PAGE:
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- Dubai 05:30 06:49 12:14 15:11 17:33 18:52
More than 300 officials and businessmen from Gulf oil producers and India will meet in Saudi Arabia in mid-2010 to discuss joint projects and opening up of their markets to each other's products, officials said yesterday.
The Gulf-India Forum to be held from June 14-16 in the Red Sea port of Jeddah will bring together seven ministers of trade and industry as well as senior officials and delegates from banks, chambers and other establishments from the two sides.
It follows statements by senior Gulf officials that regional countries should focus on their Asian economic partners after they were rebuffed by their largest trading partner, the European Union, over their bid to sign a free trade agreement.
The officials from the six-nation Gulf Cooperation Council (GCC) have accused the EU of deliberately blocking the FTA with their countries by imposing political conditions which they said have nothing to do with their economic talks.
"The forum is aimed at exploring investment opportunities, expanding markets for both sides and supporting small and medium projects and technology programmes, " said Mustafa Sabri, Secretary-General of the Jeddah Chamber of Commerce and Industry, which is hosting the conference.
"India is now one of the main economic and commercial partners of the GCC and has been a major supplier of skilled labour to the region for more than 30 years. More than five million Indians now work in the GCC countries."
Sabri said the two sides also maintain strong political and cultural relations but added they need to exert more effort to expand their economic and investment partnership. He said India has become one of the fastest growing economies and that Gulf nations should take advantage of this and invest in the Subcontinent.
"As it is the second largest populated nation on earth, India is one of the largest consumer markets. We both need to work to exploit our market potential and forge a common ground for a strong partnership that includes opening up of our markets to each other, setting up joint ventures and boosting energy cooperation. India needs the Gulf countries for its oil and gas supplies and we need Indian labour, products and technology in various fields."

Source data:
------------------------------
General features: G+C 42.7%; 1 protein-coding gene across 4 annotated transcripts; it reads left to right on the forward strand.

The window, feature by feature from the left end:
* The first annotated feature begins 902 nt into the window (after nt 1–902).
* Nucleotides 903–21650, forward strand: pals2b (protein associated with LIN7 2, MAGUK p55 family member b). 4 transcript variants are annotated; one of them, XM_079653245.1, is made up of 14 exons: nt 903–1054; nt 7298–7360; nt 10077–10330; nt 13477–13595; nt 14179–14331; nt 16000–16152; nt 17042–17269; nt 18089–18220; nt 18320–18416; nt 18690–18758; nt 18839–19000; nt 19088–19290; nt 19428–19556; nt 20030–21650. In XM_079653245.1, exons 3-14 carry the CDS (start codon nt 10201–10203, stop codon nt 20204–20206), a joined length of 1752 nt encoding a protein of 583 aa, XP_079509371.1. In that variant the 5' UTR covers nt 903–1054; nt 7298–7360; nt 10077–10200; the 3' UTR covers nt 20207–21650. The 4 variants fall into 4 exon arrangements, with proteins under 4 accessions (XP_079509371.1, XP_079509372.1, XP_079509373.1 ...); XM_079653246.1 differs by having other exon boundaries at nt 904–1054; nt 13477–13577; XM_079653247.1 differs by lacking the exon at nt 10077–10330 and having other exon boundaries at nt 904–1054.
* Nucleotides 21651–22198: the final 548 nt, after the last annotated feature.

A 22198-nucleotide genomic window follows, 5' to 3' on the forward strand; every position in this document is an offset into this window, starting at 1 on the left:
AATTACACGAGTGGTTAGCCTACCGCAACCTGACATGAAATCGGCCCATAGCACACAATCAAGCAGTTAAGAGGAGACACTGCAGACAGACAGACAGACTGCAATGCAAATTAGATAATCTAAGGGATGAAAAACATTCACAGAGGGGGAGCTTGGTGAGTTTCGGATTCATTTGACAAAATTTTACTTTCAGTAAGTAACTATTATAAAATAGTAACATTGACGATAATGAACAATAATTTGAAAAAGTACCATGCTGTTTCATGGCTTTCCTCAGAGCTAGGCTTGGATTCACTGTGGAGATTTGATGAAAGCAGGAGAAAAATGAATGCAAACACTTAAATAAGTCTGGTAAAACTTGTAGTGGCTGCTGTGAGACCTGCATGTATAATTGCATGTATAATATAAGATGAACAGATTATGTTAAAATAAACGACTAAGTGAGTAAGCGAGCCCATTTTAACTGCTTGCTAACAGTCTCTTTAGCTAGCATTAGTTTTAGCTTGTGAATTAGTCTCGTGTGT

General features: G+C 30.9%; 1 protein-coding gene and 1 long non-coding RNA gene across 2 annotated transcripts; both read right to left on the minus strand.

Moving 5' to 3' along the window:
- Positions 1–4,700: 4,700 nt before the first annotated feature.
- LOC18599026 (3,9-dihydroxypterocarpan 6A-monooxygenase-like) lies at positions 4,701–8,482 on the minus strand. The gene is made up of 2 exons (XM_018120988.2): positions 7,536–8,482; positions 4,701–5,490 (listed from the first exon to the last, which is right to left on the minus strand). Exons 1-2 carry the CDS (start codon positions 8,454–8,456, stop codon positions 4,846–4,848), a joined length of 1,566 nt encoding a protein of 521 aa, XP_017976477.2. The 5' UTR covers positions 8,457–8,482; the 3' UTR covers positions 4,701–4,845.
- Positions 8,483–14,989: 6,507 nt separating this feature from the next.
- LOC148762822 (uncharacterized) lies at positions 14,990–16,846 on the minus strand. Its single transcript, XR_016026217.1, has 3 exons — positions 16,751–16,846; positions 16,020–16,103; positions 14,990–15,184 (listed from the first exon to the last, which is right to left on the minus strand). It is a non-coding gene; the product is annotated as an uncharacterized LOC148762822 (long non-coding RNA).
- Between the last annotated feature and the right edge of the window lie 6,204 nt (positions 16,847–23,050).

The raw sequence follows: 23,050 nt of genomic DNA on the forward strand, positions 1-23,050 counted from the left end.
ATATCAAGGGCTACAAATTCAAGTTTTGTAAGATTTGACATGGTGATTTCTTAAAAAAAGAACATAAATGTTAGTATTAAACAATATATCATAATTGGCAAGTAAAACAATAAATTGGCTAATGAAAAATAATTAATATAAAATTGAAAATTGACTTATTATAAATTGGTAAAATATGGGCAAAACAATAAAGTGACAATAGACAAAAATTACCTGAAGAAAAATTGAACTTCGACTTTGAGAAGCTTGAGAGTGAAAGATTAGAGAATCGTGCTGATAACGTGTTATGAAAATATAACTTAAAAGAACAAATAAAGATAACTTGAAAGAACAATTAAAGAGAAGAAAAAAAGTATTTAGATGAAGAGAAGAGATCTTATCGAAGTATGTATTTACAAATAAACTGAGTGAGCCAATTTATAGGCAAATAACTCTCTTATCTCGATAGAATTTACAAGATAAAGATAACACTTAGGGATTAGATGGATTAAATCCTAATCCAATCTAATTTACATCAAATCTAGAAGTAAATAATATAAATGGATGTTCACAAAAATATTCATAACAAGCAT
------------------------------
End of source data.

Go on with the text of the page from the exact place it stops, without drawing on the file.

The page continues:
India has been locked in a drive to expand its share in the lucrative GCC market and such a campaign has already paid off, with the south Asian country becoming one of the top trading partners of the 29-year-old Gulf alliance.
Official figures showed the GCC is now India's second largest trading partner and the largest single origin of imports into India.
Bilateral trade more than quadrupled from $5.55 billion (Dh20.3bn) in 2000-2001 to $23.42bn in 2005-2006. It continued to record high growth in the following years to peak at around $45bn during 2008-2009 fiscal year.
The figures by the Indian Department of Commerce showed the UAE imported more than $16bn worth of goods and services from India during fiscal year 2008-2009 to become its second largest market in the world.
Its exports to India were also close to $17bn between April 2008 and February 2009 to emerge as the largest exporter to India after Saudi Arabia.
From around $16.55bn during April 2007-February 2008, India's exports to the Emirates climbed by about 17.9 per cent to a record $17.99bn in the following corresponding period to catapult the UAE to the second position after the US on the list of global importers from India. The increase boosted the share of the UAE's imports from India to a record 10.8 per cent of the south Asian country's total exports of nearly $153bn during April 2008-February 2009, the figures showed.
Saudi Arabia's exports to India grew by around 7.3 per cent to $18.66bn from $17.34bn in the same period.
Oil and petroleum products account for the bulk of the exports by the UAE and Saudi Arabia to India and analysts said the surge in the UAE's exports to Subcontinent through 2008 was mainly because of a sharp rise in crude prices.
The figures showed India is also a key trading partner of the other GCC members, with its exports to Kuwait standing at around $699m during April 2008-February 2009. In a recent lecture in Abu Dhabi, an Indian minister said New Delhi is seeking an enduring relationship with the GCC involving stable oil supplies.
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